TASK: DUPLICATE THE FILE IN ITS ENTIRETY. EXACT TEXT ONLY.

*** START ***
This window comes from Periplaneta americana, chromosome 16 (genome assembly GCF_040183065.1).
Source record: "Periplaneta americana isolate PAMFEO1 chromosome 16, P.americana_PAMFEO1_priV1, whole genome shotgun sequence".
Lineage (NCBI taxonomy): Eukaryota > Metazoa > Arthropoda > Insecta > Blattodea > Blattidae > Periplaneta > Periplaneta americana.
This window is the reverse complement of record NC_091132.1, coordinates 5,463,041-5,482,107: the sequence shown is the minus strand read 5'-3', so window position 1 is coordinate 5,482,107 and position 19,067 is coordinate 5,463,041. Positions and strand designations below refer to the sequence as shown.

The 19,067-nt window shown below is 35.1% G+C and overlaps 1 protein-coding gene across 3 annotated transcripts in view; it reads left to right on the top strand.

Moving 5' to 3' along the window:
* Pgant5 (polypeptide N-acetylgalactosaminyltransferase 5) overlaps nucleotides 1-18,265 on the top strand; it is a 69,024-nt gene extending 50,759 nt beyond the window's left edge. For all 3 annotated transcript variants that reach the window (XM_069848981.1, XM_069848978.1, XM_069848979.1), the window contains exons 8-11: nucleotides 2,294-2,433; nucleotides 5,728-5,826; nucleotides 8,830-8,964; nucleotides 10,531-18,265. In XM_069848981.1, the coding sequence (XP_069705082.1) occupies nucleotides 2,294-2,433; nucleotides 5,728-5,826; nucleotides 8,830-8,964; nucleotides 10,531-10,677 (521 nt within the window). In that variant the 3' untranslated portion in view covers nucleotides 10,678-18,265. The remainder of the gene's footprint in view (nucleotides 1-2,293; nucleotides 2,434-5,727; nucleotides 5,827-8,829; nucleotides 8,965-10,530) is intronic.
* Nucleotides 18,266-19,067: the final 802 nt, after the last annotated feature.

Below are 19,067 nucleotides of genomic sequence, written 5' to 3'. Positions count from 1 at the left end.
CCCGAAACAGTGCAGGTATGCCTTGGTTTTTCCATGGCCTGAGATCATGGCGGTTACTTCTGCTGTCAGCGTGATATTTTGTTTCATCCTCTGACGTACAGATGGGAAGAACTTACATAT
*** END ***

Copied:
This window comes from Periplaneta americana, chromosome 16 (genome assembly GCF_040183065.1).
Source record: "Periplaneta americana isolate PAMFEO1 chromosome 16, P.americana_PAMFEO1_priV1, whole genome shotgun sequence".
Lineage (NCBI taxonomy): Eukaryota > Metazoa > Arthropoda > Insecta > Blattodea > Blattidae > Periplaneta > Periplaneta americana.
This window is the reverse complement of record NC_091132.1, coordinates 5,463,041-5,482,107: the sequence shown is the minus strand read 5'-3', so window position 1 is coordinate 5,482,107 and position 19,067 is coordinate 5,463,041. Positions and strand designations below refer to the sequence as shown.

The 19,067-nt window shown below is 35.1% G+C and overlaps 1 protein-coding gene across 3 annotated transcripts in view; it reads left to right on the top strand.

Moving 5' to 3' along the window:
* Pgant5 (polypeptide N-acetylgalactosaminyltransferase 5) overlaps nucleotides 1-18,265 on the top strand; it is a 69,024-nt gene extending 50,759 nt beyond the window's left edge. For all 3 annotated transcript variants that reach the window (XM_069848981.1, XM_069848978.1, XM_069848979.1), the window contains exons 8-11: nucleotides 2,294-2,433; nucleotides 5,728-5,826; nucleotides 8,830-8,964; nucleotides 10,531-18,265. In XM_069848981.1, the coding sequence (XP_069705082.1) occupies nucleotides 2,294-2,433; nucleotides 5,728-5,826; nucleotides 8,830-8,964; nucleotides 10,531-10,677 (521 nt within the window). In that variant the 3' untranslated portion in view covers nucleotides 10,678-18,265. The remainder of the gene's footprint in view (nucleotides 1-2,293; nucleotides 2,434-5,727; nucleotides 5,827-8,829; nucleotides 8,965-10,530) is intronic.
* Nucleotides 18,266-19,067: the final 802 nt, after the last annotated feature.

Below are 19,067 nucleotides of genomic sequence, written 5' to 3'. Positions count from 1 at the left end.
CCCGAAACAGTGCAGGTATGCCTTGGTTTTTCCATGGCCTGAGATCATGGCGGTTACTTCTGCTGTCAGCGTGATATTTTGTTTCATCCTCTGACGTACAGATGGGAAGAACTTACATAT